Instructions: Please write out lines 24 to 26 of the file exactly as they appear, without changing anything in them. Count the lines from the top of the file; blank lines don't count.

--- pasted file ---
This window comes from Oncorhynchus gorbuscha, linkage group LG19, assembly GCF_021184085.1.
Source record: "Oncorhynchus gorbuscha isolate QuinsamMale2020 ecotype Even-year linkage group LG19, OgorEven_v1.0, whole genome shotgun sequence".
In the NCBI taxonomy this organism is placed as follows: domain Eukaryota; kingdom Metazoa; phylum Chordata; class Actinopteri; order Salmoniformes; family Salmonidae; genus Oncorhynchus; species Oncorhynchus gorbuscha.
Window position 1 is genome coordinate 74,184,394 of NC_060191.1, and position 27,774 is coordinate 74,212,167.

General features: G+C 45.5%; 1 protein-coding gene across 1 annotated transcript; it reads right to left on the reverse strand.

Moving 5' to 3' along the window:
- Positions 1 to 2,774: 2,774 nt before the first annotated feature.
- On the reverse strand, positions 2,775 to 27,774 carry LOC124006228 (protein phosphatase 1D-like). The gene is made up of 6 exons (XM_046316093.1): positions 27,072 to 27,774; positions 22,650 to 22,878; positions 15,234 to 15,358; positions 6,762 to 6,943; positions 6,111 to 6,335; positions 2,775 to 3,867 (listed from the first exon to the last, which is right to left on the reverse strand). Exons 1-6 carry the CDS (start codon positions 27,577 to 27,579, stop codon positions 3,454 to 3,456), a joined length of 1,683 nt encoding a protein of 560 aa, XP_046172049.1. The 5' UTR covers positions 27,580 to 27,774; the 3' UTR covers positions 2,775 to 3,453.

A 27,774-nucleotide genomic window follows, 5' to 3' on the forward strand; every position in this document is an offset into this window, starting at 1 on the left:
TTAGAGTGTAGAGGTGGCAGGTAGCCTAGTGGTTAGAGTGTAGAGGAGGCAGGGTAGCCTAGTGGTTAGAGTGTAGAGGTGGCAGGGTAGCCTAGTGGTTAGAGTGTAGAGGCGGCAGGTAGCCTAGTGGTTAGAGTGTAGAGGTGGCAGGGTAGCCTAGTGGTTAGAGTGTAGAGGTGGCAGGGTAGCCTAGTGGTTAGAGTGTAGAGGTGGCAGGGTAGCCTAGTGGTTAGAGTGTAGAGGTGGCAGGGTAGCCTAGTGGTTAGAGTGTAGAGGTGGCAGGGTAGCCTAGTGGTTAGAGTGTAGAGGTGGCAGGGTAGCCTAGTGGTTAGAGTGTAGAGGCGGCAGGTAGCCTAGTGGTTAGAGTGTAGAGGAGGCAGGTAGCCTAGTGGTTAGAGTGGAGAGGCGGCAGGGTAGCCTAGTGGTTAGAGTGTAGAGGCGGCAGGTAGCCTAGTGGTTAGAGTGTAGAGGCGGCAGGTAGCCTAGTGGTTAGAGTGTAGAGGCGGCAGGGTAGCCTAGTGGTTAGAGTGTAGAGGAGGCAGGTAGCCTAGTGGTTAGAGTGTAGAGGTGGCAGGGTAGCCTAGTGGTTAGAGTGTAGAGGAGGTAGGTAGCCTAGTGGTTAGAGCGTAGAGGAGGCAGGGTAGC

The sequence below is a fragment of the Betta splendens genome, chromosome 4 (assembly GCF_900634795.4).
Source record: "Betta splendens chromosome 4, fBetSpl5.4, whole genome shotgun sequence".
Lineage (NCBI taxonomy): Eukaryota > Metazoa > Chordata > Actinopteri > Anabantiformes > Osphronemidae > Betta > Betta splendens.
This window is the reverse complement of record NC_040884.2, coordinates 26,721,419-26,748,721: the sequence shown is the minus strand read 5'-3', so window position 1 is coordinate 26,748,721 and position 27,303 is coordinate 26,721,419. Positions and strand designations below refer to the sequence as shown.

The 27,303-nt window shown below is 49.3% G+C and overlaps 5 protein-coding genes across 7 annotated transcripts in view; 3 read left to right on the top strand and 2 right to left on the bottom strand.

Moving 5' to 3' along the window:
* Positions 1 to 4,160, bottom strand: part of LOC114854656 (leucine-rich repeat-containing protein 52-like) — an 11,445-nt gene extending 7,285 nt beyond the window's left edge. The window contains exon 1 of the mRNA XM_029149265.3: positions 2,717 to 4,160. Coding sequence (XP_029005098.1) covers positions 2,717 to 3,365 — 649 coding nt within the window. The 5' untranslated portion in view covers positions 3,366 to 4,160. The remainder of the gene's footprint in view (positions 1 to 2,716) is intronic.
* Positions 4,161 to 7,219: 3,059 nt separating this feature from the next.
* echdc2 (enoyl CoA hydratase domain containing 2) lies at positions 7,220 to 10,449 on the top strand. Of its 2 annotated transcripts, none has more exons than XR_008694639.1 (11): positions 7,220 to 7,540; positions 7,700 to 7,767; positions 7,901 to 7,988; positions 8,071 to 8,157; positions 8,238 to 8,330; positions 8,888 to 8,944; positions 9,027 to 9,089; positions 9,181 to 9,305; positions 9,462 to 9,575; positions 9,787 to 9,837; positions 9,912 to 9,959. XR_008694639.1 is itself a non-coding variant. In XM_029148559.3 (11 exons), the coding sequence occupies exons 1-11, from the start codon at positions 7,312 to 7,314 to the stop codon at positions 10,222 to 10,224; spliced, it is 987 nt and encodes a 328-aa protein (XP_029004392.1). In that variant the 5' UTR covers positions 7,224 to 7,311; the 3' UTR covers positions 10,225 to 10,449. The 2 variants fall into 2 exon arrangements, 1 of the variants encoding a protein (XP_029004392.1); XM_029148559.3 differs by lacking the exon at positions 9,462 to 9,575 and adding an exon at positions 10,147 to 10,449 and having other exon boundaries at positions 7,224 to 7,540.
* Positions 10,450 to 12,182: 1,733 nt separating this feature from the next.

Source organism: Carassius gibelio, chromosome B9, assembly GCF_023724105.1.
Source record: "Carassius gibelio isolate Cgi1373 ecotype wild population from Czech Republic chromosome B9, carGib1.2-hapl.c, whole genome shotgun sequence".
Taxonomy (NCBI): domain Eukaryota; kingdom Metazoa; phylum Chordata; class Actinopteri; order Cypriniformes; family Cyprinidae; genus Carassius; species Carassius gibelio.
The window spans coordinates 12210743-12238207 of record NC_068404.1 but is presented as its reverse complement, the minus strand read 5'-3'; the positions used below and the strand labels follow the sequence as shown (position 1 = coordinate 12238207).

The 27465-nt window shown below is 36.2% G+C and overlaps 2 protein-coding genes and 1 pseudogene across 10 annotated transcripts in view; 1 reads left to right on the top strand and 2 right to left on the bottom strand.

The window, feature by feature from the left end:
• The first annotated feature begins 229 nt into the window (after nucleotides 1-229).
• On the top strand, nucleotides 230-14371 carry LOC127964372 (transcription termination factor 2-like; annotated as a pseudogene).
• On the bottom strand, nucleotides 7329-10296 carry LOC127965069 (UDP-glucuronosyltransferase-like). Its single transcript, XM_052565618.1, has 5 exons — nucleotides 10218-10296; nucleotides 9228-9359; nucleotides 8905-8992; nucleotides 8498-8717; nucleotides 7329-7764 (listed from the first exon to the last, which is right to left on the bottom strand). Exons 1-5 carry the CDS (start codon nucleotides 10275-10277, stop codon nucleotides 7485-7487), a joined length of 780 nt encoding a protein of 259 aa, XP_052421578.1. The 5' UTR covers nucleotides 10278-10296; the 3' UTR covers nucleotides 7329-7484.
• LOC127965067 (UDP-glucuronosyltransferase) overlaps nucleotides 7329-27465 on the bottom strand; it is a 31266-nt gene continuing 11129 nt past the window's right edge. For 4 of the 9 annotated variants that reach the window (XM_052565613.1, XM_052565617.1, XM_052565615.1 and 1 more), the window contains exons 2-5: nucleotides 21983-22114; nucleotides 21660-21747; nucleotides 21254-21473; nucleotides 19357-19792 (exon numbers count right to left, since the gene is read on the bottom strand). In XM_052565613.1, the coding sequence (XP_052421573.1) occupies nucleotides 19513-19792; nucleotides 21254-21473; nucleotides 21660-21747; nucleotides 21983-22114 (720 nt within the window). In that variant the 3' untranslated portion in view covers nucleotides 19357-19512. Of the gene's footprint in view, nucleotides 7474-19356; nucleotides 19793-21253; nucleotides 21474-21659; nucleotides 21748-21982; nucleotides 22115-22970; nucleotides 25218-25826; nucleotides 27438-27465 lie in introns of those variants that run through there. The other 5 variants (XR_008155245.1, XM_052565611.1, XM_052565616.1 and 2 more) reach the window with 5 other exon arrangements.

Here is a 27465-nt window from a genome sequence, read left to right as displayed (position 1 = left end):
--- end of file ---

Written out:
The window spans coordinates 12210743-12238207 of record NC_068404.1 but is presented as its reverse complement, the minus strand read 5'-3'; the positions used below and the strand labels follow the sequence as shown (position 1 = coordinate 12238207).

The 27465-nt window shown below is 36.2% G+C and overlaps 2 protein-coding genes and 1 pseudogene across 10 annotated transcripts in view; 1 reads left to right on the top strand and 2 right to left on the bottom strand.

The window, feature by feature from the left end: